Nevertheless I am not ashamed; in fact I am proud of the progress we have made in removing the Japanese from British Columbia to other parts of Canada. The problem is directly under the jurisdiction of the British Columbia security commission. I do not know the politics of the members of the commission; I do not even know the politics of the advisory council, but I think hon. members will agree with me that it was a sound decision, when the movement of Japanese had to be made, to set up a commission on the ground, 3,000 miles away, with the necessary power to undertake major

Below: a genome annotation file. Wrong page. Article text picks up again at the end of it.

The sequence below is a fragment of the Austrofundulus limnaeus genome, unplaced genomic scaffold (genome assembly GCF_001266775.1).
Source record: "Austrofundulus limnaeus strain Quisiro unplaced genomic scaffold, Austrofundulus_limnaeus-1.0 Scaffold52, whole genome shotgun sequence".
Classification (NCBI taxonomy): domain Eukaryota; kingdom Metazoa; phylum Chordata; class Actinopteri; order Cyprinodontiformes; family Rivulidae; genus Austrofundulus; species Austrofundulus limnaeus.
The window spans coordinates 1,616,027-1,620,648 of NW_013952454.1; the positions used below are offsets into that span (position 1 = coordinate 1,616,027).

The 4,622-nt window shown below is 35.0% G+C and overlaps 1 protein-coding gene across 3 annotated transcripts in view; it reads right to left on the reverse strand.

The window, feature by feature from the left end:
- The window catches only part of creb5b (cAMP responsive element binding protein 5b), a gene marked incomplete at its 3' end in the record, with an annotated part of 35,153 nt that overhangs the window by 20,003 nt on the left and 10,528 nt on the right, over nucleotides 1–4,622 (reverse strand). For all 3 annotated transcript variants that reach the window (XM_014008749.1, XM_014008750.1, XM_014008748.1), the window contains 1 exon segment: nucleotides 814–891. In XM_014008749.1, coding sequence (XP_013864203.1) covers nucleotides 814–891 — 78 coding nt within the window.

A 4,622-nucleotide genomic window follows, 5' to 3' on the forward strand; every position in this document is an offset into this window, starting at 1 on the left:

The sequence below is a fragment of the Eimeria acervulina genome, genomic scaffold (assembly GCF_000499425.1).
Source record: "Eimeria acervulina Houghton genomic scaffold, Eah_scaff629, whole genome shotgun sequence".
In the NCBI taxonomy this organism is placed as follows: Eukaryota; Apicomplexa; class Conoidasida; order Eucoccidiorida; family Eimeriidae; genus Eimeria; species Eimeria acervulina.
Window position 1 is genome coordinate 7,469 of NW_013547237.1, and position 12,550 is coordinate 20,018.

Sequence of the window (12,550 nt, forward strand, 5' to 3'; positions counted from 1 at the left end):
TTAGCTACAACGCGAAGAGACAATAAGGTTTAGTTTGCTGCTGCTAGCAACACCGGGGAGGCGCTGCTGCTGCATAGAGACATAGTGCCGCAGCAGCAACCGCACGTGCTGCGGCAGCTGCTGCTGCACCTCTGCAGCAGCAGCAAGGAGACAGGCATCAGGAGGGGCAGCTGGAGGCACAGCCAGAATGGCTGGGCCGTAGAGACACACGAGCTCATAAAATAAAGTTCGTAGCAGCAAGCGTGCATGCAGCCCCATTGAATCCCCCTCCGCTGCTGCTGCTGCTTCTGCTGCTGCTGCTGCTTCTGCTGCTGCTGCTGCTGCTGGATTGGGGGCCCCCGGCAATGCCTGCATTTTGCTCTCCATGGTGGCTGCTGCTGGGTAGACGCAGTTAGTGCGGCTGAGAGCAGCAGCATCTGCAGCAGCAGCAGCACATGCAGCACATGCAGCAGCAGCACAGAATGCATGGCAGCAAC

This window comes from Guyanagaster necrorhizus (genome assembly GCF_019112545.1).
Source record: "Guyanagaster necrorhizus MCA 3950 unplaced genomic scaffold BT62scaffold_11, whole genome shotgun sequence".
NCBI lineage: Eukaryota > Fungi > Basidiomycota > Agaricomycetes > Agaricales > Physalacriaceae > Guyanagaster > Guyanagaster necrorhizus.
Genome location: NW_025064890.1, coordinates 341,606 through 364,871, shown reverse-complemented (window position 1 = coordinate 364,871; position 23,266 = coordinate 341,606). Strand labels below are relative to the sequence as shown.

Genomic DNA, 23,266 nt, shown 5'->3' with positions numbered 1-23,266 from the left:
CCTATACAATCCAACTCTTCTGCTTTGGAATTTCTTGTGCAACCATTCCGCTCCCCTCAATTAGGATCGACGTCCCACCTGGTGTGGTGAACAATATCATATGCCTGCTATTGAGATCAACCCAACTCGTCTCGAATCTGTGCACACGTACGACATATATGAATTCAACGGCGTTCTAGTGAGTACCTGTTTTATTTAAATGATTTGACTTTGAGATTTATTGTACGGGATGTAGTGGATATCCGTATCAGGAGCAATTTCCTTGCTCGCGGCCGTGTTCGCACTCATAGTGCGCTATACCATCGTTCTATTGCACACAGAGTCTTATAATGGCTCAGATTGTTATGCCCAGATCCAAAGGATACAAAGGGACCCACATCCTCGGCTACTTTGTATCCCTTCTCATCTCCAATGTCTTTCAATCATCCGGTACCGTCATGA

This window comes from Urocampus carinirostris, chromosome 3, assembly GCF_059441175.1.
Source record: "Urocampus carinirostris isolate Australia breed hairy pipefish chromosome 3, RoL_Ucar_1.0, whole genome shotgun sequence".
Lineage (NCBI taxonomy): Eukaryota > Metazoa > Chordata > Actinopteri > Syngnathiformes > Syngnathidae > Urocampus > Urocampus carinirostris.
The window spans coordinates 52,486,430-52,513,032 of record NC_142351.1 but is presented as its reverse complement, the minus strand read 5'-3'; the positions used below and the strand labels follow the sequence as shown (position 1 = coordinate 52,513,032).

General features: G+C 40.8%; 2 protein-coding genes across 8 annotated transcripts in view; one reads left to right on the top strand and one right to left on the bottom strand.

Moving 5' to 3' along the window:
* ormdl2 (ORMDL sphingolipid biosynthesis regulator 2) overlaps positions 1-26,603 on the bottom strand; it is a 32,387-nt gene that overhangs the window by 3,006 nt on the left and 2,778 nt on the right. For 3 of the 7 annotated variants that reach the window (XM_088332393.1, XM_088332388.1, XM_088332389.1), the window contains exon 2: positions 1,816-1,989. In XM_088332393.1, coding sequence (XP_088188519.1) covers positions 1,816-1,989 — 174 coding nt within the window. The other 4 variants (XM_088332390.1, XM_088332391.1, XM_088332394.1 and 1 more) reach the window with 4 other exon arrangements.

policy in this regard for the government. I think time will vindicate that decision. Of course, we may reach the stage where it will be more practical, when the movement is completed, to have it under the direction probably of the Department of Labour or of some other department with a senior civil servant in charge, but I think credit should go to that commission. It was a job which many would not like to undertake, and as I sat here this afternoon I wondered that we had moved a single Japanese.
Subtopic: SITUATION IN BRITISH COLUMBIA-MOTION FOR ADJOURNMENT UNDER STANDING ORDER 31